Wednesday, May 20, 2015

Albert Sumner Wetherell III

by Barbara Rimkunas

This "Historically Speaking" column was published in the Exeter News-Letter on Friday, May 22, 2015.

Exeter lost 19 men to the battlefield in World War II, among them was Albert Sumner Wetherell III. Like many young men in town, Wetherell enlisted in the army rather than wait to have his life upended with the draft. He served nearly three years before his death in the Ruhr at the very end of the war in Europe.

Wetherell’s family was well respected in town. His grandfather, Albert Wetherell Sr., hailed originally from South Norridgewock, Maine. After attending school in his hometown, he moved to Gloucester, Massachusetts to work in a drugstore for three years learning the art of compounding medicines. By 1873, he was ready to open his own business and initially set up shop in the Janvrin Block on Water Street. He opened his newly renovated drugstore in 1893 to great local excitement. The new store was “elegantly appointed” according to the Exeter News-Letter, and can still be seen today just opposite the bandstand, easily recognizable by the druggists’ mortar and pestle that stands on the roof. Local legend holds that the hot fudge sundae was invented at Wetherell’s drugstore at the soda fountain.

Albert Wetherell the druggist’s son, named for his father, went into the auto business opening a garage and sales office on Franklin Street. His advertisement from 1930, boasts of “Sales and Service: Buick, Marquette & Chevrolet Cars.” His son, also named Albert, but called Sumner – his middle name – was drawn to the exciting new world of automobiles, dropping out of Exeter High School to become a mechanic.

Sumner Wetherell took on leadership roles within the town. He became involved with the Boy Scouts of Troop 193, first becoming assistant and later Acting Scoutmaster, winning a blue ribbon for camping proficiency at the Stratham Hill Camporee in the fall of 1940. He expanded his role with the Exeter Fire Department, becoming a full member of the Hook and Ladder Company in May of 1940. By the time the war began, he had proved that he had leadership potential, but without full schooling, he was only able to enlist as a private in July of 1942.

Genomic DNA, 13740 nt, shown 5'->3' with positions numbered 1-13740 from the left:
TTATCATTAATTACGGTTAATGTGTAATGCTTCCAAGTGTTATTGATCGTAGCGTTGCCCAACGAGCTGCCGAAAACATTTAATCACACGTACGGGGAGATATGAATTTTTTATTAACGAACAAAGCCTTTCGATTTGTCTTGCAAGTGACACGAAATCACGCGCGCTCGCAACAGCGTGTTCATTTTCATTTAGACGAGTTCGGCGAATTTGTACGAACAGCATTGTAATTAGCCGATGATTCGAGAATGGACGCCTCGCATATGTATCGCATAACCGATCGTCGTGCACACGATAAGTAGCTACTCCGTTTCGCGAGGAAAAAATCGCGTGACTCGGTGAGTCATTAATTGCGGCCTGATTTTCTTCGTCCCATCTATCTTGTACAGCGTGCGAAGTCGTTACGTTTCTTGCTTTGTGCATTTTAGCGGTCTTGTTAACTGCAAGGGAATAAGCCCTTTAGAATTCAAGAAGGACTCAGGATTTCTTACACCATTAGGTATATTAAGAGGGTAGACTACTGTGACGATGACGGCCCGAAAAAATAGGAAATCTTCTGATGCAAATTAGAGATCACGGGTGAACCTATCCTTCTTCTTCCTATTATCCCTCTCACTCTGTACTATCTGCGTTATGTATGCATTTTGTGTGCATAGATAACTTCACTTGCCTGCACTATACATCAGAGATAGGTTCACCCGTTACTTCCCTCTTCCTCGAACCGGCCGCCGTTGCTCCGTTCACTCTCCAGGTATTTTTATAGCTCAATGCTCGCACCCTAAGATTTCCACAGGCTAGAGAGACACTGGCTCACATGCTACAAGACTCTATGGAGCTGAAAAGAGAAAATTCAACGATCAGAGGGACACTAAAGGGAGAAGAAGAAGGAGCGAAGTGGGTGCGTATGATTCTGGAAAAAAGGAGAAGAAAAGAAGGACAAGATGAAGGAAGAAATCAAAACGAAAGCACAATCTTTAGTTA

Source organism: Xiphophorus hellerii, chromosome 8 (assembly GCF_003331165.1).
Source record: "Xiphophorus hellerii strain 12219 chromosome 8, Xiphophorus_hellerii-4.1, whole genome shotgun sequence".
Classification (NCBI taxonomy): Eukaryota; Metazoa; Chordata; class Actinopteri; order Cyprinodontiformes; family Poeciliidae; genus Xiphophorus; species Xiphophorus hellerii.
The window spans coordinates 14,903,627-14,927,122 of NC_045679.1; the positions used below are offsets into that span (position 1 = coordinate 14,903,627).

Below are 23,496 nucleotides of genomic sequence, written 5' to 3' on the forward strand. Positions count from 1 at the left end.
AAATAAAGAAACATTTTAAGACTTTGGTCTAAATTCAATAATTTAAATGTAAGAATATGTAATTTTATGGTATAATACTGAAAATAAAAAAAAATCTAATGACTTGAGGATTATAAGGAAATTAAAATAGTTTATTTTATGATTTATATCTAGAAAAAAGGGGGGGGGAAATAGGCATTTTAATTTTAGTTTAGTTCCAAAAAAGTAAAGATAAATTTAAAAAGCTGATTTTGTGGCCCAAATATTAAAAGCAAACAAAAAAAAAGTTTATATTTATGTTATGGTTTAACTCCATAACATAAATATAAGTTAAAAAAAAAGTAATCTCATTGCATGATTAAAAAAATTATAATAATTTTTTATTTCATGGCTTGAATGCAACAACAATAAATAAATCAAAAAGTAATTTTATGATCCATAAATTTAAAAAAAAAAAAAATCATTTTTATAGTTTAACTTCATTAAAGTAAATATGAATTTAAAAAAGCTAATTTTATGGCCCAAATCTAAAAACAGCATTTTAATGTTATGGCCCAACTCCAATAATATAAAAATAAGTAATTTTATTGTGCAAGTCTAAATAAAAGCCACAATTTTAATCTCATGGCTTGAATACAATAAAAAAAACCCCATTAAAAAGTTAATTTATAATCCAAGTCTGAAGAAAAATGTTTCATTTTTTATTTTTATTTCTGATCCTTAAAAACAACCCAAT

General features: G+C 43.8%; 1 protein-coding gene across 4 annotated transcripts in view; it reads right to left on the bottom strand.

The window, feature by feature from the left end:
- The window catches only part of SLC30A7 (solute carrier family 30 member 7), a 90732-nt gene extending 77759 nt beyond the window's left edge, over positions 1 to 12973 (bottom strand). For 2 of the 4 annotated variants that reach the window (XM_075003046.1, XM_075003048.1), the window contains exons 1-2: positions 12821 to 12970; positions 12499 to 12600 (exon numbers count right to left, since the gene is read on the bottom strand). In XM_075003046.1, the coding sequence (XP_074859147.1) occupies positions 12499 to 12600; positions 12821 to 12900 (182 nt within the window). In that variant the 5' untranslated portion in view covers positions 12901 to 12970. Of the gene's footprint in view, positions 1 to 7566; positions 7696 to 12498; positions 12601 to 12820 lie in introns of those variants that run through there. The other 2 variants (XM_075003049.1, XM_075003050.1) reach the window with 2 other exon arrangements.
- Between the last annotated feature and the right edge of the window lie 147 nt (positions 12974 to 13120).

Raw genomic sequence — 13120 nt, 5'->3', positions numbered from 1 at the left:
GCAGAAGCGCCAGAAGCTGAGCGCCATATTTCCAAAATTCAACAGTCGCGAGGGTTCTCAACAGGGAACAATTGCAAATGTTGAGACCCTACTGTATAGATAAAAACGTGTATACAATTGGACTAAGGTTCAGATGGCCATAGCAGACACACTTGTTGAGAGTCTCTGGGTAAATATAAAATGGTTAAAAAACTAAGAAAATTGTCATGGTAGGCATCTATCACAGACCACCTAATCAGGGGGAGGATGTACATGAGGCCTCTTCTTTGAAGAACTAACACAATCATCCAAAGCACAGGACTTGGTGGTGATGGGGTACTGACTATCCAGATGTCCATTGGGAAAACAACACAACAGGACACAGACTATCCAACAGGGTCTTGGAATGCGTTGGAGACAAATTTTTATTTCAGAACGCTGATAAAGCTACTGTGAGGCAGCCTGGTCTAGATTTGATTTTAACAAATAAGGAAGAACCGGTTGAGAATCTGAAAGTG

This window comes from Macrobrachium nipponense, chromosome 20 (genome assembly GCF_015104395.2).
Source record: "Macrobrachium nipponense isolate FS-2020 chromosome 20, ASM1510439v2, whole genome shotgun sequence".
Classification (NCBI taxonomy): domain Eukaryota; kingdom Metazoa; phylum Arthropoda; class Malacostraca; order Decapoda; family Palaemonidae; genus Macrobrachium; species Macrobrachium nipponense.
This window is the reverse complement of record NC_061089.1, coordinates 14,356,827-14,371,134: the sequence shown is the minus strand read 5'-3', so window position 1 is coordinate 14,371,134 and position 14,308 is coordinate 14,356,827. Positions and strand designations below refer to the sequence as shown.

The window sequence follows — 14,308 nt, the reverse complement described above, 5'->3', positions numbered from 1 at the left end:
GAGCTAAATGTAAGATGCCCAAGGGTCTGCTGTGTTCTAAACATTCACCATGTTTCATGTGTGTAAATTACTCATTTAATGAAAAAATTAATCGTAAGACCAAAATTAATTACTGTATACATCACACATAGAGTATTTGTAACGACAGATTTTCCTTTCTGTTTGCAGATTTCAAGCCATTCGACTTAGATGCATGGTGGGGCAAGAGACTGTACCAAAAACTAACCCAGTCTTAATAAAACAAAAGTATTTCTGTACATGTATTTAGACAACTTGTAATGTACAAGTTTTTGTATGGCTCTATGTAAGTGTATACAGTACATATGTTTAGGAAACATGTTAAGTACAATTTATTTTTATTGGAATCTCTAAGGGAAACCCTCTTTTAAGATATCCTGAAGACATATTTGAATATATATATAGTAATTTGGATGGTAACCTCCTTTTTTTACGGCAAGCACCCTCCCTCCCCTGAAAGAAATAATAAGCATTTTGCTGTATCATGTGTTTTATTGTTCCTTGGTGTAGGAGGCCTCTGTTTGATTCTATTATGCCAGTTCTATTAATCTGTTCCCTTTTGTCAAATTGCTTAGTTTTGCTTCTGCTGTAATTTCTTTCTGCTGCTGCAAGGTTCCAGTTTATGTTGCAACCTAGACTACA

But at some point during basic training at Fort Wheeler, Georgia, it became evident that he had the skills required of a leader. Sent to Officers Candidate School at Fort Hood, Texas, he graduated as a second lieutenant in a tank destroyer unit. Before shipping overseas, he stopped in Exeter long enough to have his picture taken with his sister, Elizabeth, then a member of the WAVES. Arriving in France, he trained with the infantry and became a platoon commander.

As the war wound down in early 1945, his father must have begun to get excited that his son would soon come home. But it was not to be. During the final push into Germany, 2nd Lt. Albert Sumner Wetherell was reported missing in action. His father received word on Saturday, April 21, and worried until receiving the news he didn’t want to hear the following Monday that his only son was confirmed killed in action on April 5 – just a month before the war’s end in Europe. The Exeter News-Letter picked up the story and reported on April 26, “his death brings to 14 the number of Exeter service men who have given their lives in the war.” It would not be the last.

Wetherell’s family inscribed his name on the family gravestone in the Exeter Cemetery, sadly under that of his mother, Hazel, who died in 1925 after childbirth when Sumner was just a boy, and his baby brother who died a year later of scarlet fever.

Far away, in the American War Cemetery in Margraten, Netherlands, 2nd Lieutenant Albert Sumner Wetherell III was laid to rest. But his story doesn’t end here and he was not forgotten in a lonely cemetery. Many years ago, his grave was adopted by John Essers – who is now 68. This spring he wrote to the Exeter Historical Society requesting information about the man he never knew. “Six times in a year I bring flowers to his grave and so I do remember him for what he has done for us in World War II. Every time, when I stand on his grave, I think also what for man he has been and if he has still family in the USA.” Margraten has not forgotten the Americans buried in their town. This year they began an ambitious project to collect photos and information on the 10,023 soldiers who lie in the cemetery. “In this way,” their website states, “Dutch citizens will give a face to their U.S. liberators as a unique tribute to their sacrifices.” Albert Wetherell’s photo, taken with his sister Elizabeth, was forwarded for this project. (You can read more about the project on their website.)

Exeter’s World War II service men who died during the war – Millard Blaisdell, Hector Bruneau, Joseph Chatigny, Jr., Robert Connor, Maurice Couture, Rene Desroisiers, James Dirsa Jr., Joseph Hammell, Christian Hansen, Albert Horsfall, Herbert Moss, Robert Naves, Raynold Nudd, John Pearson, Forrest Shaw, Raymond Tuttle, Alfred Wightman, Cornelius Wilson and Albert S. Wetherell III (known as ‘Sumner’) – are all well remembered in Exeter. We can take comfort in knowing that they are well remembered overseas as well.

Photo: 2nd Lieutenant Albert Sumner Wetherell III and his sister, Elizabeth Wetherell of the WAVES pose together just before Sumner shipped overseas during World War II. Sumner was killed in action in the Ruhr region of German on April 5, 1945.

Also: John M.G. Essers, who adopted the grave of Albert Sumner Wetherell, poses at the gravesite in Margarten, Netherlands on April 5, 2015 – exactly 50 years after Wetherell fell on the battlefield. http://bit.ly/FacesMargraten

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